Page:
Equity bank is loosening its conservative lending strategy - introduced after the rate caps came into force last year - in a bid to protect its market share.
Chief executive James Mwangi, in a briefing to staff on the quarter one results, asked the credit department to take advantage of the bank's high liquidity to lend to a market starved of cash.
Equity's conservative lending has seen its loan book shrink by Ksh21 billion ($210 million) in the past year to Ksh208 billion ($2 billion), while its liquidity ratio has nearly doubled to 53 per cent.
The lender, with a presence in five East African countries and the Democratic Republic of Congo, preferred to lend to the government as it increased its holding of Treasury bills and bonds to Ksh102 billion ($1 billion) from Ksh38 billion ($380 million) in March last year.
Mr Mwangi said customers are attracted to a bank that can finance their ambitions, a strategy that helped to grow Equity into be the largest retail bank in East Africa.
He said they would concentrate on funding small and medium sized businesses (SMEs).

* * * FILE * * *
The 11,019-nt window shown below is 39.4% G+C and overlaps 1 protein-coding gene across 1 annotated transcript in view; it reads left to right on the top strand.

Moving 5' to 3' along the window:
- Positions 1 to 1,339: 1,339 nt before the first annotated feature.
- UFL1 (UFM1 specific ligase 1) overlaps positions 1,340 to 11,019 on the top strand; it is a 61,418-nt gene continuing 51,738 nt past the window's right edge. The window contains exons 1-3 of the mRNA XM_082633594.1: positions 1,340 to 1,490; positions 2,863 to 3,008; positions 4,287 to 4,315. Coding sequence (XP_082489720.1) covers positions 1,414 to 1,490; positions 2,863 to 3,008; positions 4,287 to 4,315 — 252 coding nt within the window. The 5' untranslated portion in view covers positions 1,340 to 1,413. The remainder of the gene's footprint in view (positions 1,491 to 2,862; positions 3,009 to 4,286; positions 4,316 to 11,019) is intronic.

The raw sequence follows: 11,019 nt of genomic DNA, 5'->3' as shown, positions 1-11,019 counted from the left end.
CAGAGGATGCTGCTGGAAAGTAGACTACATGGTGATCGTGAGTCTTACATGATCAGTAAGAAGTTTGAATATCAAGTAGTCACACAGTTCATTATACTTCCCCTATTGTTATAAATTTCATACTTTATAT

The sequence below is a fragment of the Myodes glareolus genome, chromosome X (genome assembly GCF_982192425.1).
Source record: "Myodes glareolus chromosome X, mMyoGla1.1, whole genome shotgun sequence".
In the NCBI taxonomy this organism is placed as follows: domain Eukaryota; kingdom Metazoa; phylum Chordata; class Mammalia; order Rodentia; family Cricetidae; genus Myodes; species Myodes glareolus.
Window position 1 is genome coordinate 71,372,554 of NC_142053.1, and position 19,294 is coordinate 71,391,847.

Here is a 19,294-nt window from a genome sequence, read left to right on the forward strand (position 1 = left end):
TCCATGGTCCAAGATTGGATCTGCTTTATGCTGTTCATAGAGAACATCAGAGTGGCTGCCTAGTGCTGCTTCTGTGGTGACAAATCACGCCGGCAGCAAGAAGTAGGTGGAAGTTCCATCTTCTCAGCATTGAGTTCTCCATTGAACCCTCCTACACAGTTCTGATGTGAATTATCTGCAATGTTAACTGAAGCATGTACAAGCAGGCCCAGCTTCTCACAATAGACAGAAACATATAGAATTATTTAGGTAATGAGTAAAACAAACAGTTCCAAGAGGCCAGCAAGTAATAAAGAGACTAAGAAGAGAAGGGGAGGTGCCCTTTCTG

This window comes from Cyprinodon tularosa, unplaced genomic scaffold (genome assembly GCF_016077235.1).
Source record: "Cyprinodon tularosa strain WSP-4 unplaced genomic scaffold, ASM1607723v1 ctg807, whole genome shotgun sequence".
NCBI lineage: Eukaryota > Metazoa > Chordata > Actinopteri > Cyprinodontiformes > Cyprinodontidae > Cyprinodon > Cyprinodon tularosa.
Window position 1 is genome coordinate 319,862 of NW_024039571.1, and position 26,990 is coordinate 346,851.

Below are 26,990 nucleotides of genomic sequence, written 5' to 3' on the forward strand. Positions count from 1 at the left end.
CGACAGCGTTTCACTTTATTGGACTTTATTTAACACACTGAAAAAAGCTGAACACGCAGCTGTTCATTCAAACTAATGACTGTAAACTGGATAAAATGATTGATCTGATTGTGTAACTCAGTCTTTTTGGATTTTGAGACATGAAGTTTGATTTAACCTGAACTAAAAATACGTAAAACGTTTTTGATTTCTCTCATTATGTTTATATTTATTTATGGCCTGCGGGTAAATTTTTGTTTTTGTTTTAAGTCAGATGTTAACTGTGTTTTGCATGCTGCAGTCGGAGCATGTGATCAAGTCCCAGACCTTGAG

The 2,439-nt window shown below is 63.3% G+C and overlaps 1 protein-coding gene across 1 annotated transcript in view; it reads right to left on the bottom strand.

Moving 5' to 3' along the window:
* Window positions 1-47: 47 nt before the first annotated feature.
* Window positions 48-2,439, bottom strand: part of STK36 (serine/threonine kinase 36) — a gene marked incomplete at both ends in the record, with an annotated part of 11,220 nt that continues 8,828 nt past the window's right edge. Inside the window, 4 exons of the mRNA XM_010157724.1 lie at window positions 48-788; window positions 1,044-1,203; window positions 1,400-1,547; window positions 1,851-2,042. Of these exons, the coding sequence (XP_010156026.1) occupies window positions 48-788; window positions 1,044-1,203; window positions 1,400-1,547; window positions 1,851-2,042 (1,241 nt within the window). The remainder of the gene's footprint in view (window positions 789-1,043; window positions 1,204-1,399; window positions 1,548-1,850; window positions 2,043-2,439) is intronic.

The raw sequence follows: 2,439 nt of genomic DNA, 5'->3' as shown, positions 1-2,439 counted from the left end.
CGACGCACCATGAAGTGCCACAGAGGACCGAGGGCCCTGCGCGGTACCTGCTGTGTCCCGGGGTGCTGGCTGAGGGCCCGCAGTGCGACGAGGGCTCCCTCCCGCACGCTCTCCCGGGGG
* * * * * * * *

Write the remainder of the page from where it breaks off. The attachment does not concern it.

It is understood that the bank may have turned away more than 500,000 applications since the rate caps came into effect. Last week, Central Bank Governor Patrick Njoroge said that SMEs were being denied credit mainly by large banks, a position the governor feared would hurt the economy.
Loans to SMEs declined six per cent in spite of increased lending by small banks to the sector.
Equity Bank is also in the process of restructuring, following the departure of four top level managers including long serving innovation driver John Staley.
Others who have left include Jumaane Tafaawa, who was the group director of strategic partnerships and initiatives and was also the chairman of Equity Insurance agency and executive director at Equity Investment. Paul Gitahi, who was the managing director of South Sudan, has also left following the bank's decision to scale back its operations in the volatile country. The general manger for internal audit, Silas Gachanja, has also exited.
Mr Staley is credited for the rapid advancement of Equity Bank in the mobile banking sphere. He joined Equity Bank in 2009 as director of mobile banking and payment innovations, having resigned from the chief executive position at Credit Indemnity Bank, South Africa.
He has served in different capacities including as chief financial officer.